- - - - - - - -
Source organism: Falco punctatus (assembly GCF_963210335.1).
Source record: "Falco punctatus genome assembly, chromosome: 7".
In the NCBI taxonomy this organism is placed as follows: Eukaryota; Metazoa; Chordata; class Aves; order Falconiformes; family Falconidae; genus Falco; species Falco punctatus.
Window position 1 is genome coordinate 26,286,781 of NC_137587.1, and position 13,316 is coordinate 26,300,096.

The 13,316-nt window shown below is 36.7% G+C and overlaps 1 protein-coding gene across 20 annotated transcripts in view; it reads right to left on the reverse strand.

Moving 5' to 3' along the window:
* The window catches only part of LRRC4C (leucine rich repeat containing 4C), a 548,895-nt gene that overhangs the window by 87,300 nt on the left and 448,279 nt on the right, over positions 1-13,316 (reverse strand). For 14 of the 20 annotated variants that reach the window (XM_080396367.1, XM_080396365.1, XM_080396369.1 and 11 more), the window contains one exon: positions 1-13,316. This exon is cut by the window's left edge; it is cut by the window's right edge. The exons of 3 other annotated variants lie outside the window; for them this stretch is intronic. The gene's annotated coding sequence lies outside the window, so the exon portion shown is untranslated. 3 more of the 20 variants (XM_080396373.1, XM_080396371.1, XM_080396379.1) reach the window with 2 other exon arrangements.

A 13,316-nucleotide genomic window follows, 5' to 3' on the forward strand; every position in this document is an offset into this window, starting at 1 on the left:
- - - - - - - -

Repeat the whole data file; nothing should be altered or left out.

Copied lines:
Source organism: Falco punctatus (assembly GCF_963210335.1).
Source record: "Falco punctatus genome assembly, chromosome: 7".
In the NCBI taxonomy this organism is placed as follows: Eukaryota; Metazoa; Chordata; class Aves; order Falconiformes; family Falconidae; genus Falco; species Falco punctatus.
Window position 1 is genome coordinate 26,286,781 of NC_137587.1, and position 13,316 is coordinate 26,300,096.

The 13,316-nt window shown below is 36.7% G+C and overlaps 1 protein-coding gene across 20 annotated transcripts in view; it reads right to left on the reverse strand.

Moving 5' to 3' along the window:
* The window catches only part of LRRC4C (leucine rich repeat containing 4C), a 548,895-nt gene that overhangs the window by 87,300 nt on the left and 448,279 nt on the right, over positions 1-13,316 (reverse strand). For 14 of the 20 annotated variants that reach the window (XM_080396367.1, XM_080396365.1, XM_080396369.1 and 11 more), the window contains one exon: positions 1-13,316. This exon is cut by the window's left edge; it is cut by the window's right edge. The exons of 3 other annotated variants lie outside the window; for them this stretch is intronic. The gene's annotated coding sequence lies outside the window, so the exon portion shown is untranslated. 3 more of the 20 variants (XM_080396373.1, XM_080396371.1, XM_080396379.1) reach the window with 2 other exon arrangements.

A 13,316-nucleotide genomic window follows, 5' to 3' on the forward strand; every position in this document is an offset into this window, starting at 1 on the left: